Lotus Sametime Unified Telephonys's CAC (Call Admission Control), also known as IRM (Internal Resource Management) is the mechanism by which new calls may be refused by Lotus Sametime Unified Telephony, if the IP network does not have the capacity (bandwidth) to handle the call with a acceptable quality of service.
In the traditional telephony world, a circuit (line or trunk) is either busy or idle. A circuit is dedicated to a single call and so voice quality is predictable and assured. If all available circuits are busy, new call attempts are rejected.
In contrast, IP links are shared resources and hence can be "overbooked". If too many calls are routed over a bandwidth-limited LAN or WAN link, this doesn't result in call blockage, as in the circuit-switched world, but in reduced quality due to delayed or lost media packets.
In an enterprise network congestion may occur
on access links between the enterprise core network and the subnets serving its branch offices
on dedicated access links between branch offices (that may exist in addition to other links present in the enterprise network)
at the aggregation layer between branch office LANs and the backbone WAN.
This can happen when the total bandwidth capacity of the related access links is overbooked to an extent that forces the access routers to drop even high-priority real-time media packets. The result is a poor quality connection for all multimedia calls that are routed over these access links.
Consider the following simple scenario:
Figure 1. Branch Office with Bandwidth-Limited link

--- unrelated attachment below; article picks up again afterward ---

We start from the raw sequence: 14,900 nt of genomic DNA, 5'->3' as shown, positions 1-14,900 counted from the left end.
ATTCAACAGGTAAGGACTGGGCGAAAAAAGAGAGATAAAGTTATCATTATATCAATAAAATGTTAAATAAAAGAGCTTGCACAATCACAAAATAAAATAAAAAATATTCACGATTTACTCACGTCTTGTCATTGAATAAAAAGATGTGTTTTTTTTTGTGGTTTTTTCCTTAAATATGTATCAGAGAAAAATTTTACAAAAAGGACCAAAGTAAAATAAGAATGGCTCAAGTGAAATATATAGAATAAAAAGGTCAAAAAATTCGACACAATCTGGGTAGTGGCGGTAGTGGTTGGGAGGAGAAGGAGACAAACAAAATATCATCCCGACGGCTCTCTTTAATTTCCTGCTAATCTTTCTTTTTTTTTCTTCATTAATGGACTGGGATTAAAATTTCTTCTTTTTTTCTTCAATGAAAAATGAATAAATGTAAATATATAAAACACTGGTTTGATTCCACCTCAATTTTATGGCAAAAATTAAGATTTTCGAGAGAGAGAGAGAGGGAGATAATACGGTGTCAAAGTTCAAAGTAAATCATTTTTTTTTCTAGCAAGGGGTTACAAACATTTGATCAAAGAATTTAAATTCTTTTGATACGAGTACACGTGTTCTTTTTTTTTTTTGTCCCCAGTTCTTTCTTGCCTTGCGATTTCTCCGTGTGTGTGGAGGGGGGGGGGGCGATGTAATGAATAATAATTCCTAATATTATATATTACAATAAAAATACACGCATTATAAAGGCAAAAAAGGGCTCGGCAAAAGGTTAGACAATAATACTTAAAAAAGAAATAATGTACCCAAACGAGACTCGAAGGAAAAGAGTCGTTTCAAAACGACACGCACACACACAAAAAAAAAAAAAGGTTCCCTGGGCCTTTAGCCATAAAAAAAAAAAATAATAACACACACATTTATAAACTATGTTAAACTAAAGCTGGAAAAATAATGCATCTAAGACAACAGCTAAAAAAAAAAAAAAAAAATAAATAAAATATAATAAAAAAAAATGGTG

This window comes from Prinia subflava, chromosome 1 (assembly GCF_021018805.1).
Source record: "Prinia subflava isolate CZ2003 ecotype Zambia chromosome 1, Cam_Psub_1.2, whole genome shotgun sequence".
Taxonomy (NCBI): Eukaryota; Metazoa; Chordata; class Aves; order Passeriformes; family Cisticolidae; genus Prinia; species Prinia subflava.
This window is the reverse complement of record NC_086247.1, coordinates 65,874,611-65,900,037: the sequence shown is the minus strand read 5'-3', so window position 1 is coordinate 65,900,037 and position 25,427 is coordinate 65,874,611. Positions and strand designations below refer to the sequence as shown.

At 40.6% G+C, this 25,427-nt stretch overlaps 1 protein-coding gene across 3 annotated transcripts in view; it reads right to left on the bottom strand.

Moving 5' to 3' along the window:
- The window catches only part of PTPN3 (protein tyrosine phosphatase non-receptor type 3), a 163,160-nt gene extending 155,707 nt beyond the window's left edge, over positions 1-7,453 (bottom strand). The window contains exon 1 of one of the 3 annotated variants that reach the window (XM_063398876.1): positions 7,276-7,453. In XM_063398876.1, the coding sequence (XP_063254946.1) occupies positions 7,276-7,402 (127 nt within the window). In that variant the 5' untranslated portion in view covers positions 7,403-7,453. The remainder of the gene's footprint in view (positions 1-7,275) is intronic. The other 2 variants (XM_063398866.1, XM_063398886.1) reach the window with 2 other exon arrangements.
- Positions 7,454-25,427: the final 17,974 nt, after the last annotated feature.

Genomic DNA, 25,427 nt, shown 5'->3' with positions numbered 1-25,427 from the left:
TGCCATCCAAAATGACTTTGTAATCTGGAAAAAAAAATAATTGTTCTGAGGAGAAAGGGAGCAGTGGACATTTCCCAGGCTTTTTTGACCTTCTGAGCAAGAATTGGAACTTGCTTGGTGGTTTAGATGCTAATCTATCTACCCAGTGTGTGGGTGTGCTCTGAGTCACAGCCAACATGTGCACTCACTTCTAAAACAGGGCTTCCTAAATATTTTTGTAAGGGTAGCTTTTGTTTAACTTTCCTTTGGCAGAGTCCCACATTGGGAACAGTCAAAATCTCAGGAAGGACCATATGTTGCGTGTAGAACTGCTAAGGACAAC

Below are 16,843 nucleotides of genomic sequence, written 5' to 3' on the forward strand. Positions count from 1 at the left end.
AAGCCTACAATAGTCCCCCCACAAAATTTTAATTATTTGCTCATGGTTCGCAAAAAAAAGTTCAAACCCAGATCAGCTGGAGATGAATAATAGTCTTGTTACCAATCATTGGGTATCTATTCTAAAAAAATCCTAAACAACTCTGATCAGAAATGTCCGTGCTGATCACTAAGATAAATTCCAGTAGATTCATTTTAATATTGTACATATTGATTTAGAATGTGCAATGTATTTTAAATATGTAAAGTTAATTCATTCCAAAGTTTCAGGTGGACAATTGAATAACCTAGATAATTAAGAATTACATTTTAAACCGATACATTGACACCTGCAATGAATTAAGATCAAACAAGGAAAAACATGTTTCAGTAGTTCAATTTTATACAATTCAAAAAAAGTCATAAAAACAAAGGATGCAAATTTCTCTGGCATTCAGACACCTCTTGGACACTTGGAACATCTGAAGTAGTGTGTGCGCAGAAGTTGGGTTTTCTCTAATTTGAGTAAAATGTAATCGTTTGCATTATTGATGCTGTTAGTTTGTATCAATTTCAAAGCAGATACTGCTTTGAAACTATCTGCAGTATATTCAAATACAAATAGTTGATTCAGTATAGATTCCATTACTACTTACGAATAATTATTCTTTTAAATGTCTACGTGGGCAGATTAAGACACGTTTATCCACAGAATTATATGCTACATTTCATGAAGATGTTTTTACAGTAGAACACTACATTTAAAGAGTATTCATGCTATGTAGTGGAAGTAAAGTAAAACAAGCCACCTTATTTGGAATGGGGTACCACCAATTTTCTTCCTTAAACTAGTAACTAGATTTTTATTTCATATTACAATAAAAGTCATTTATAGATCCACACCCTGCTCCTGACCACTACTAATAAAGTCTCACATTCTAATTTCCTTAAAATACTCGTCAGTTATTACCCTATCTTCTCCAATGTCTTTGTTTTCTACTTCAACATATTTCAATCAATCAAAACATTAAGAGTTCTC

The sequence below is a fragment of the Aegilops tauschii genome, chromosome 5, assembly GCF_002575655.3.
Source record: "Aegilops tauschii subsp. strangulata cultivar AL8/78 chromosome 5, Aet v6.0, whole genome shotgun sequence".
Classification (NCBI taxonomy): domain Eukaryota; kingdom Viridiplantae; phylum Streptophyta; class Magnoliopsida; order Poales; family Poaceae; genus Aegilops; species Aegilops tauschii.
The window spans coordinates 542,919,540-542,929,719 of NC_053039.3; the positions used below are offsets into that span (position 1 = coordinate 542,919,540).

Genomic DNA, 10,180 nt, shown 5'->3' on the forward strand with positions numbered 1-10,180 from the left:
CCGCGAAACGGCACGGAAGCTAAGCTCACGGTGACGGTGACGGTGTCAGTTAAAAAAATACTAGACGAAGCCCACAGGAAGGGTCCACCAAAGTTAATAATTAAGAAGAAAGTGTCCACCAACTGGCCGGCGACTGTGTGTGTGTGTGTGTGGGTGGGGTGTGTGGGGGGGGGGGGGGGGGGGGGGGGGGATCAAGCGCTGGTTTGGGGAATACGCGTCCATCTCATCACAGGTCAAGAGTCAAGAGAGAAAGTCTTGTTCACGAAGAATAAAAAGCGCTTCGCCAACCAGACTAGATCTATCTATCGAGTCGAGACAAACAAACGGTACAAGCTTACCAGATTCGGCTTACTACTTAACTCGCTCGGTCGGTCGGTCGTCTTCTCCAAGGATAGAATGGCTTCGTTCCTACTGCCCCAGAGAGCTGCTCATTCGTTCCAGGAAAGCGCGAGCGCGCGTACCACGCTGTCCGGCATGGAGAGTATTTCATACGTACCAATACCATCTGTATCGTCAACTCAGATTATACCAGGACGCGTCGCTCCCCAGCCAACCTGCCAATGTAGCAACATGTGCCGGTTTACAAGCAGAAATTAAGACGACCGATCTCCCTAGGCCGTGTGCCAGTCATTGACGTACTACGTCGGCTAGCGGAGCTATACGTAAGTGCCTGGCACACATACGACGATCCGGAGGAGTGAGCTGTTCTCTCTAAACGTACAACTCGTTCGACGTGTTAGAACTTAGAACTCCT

A branch office is connected to the core network (WAN) via an access router. The LAN within the branch office is over-provisioned and has the capacity to guarantee good QoS for real time media. However, the bandwidth for access to the core network is limited, and the access router may start dropping media packets if the capacity is exceeded.
Real-time media calls should not be routed over networks that cannot guarantee an acceptable QoS (Quality of Service). CAC provides the means to prevent these poor-quality connections from being established. A new call (of type T
= voice, video or fax) can only be established, if the maximum allowed number of calls and/or the bandwidth limit (for type T
) hasn't been reached on all involved access links.
When used in conjunction with effective VLAN and packet prioritization schemes to segregate call media and and data traffic, CAC provides an effective means to assure good quality.
Proper segregation and prioritization of voice and data traffic is important because CAC only manages calls, and does not see or control the amount of other data traffic on the network.
The network planner must determine how much bandwidth is required between the sites, and how much of that bandwidth can be used for voice, video and fax traffic.
It is also necessary for the real-time media packets to be correctly classified so that the network routers can provide the appropriate priority processing through their queues.
If a call cannot be established due to missing resources, it may be either blocked or rerouted.
Figure 2. Rerouting Based On Insufficient Bandwidth
CAC Administration in Lotus Sametime Unified Telephony
CAC can be administrated via Telephony Control Server Assistant. In simplest terms, the administrator can
- enable resource management, set the parameters used for bandwidth calculation and enable "high bandwidth usage" alarms
- create groups of subscribers and gateways sharing the same bottleneck links
These CAC Groups may be defined based on DNs (Directory Numbers), IP addresses or Location Domains.
- define media-stream related policies to be applied to
calls traversing the bottleneck link between a CAC Group and the core network (Regular CAC Policies)
calls traversing a dedicated bottleneck link between two CAC Groups (Group-to-Group CAC policies)
These CAC Policies may also restrict the allowed codecs.